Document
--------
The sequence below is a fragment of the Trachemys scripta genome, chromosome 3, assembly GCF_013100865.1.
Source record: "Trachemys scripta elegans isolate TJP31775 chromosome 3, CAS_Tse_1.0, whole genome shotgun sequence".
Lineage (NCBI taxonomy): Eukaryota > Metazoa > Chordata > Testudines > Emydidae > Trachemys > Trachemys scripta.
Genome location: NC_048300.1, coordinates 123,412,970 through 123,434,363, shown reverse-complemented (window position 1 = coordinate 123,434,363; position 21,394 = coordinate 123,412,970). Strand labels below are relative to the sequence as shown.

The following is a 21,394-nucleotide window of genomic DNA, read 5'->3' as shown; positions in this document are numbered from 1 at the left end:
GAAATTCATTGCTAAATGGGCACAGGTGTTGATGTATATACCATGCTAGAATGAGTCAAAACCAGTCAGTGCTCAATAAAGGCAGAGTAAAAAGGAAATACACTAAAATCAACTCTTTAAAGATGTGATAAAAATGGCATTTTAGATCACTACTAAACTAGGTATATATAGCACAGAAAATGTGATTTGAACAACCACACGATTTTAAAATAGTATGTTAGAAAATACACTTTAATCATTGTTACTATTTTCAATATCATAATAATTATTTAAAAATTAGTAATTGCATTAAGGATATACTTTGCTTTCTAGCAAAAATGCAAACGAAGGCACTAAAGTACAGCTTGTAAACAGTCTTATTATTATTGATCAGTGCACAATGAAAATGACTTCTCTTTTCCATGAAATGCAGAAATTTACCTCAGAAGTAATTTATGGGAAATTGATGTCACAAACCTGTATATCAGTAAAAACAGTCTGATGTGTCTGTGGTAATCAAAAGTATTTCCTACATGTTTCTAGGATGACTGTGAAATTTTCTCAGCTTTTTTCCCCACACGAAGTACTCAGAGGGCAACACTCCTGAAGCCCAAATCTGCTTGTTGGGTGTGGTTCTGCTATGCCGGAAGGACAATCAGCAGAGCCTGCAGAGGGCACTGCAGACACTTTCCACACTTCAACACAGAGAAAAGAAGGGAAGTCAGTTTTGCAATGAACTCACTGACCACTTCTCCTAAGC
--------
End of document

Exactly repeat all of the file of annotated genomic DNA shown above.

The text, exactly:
The sequence below is a fragment of the Trachemys scripta genome, chromosome 3, assembly GCF_013100865.1.
Source record: "Trachemys scripta elegans isolate TJP31775 chromosome 3, CAS_Tse_1.0, whole genome shotgun sequence".
Lineage (NCBI taxonomy): Eukaryota > Metazoa > Chordata > Testudines > Emydidae > Trachemys > Trachemys scripta.
Genome location: NC_048300.1, coordinates 123,412,970 through 123,434,363, shown reverse-complemented (window position 1 = coordinate 123,434,363; position 21,394 = coordinate 123,412,970). Strand labels below are relative to the sequence as shown.

The following is a 21,394-nucleotide window of genomic DNA, read 5'->3' as shown; positions in this document are numbered from 1 at the left end:
GAAATTCATTGCTAAATGGGCACAGGTGTTGATGTATATACCATGCTAGAATGAGTCAAAACCAGTCAGTGCTCAATAAAGGCAGAGTAAAAAGGAAATACACTAAAATCAACTCTTTAAAGATGTGATAAAAATGGCATTTTAGATCACTACTAAACTAGGTATATATAGCACAGAAAATGTGATTTGAACAACCACACGATTTTAAAATAGTATGTTAGAAAATACACTTTAATCATTGTTACTATTTTCAATATCATAATAATTATTTAAAAATTAGTAATTGCATTAAGGATATACTTTGCTTTCTAGCAAAAATGCAAACGAAGGCACTAAAGTACAGCTTGTAAACAGTCTTATTATTATTGATCAGTGCACAATGAAAATGACTTCTCTTTTCCATGAAATGCAGAAATTTACCTCAGAAGTAATTTATGGGAAATTGATGTCACAAACCTGTATATCAGTAAAAACAGTCTGATGTGTCTGTGGTAATCAAAAGTATTTCCTACATGTTTCTAGGATGACTGTGAAATTTTCTCAGCTTTTTTCCCCACACGAAGTACTCAGAGGGCAACACTCCTGAAGCCCAAATCTGCTTGTTGGGTGTGGTTCTGCTATGCCGGAAGGACAATCAGCAGAGCCTGCAGAGGGCACTGCAGACACTTTCCACACTTCAACACAGAGAAAAGAAGGGAAGTCAGTTTTGCAATGAACTCACTGACCACTTCTCCTAAGC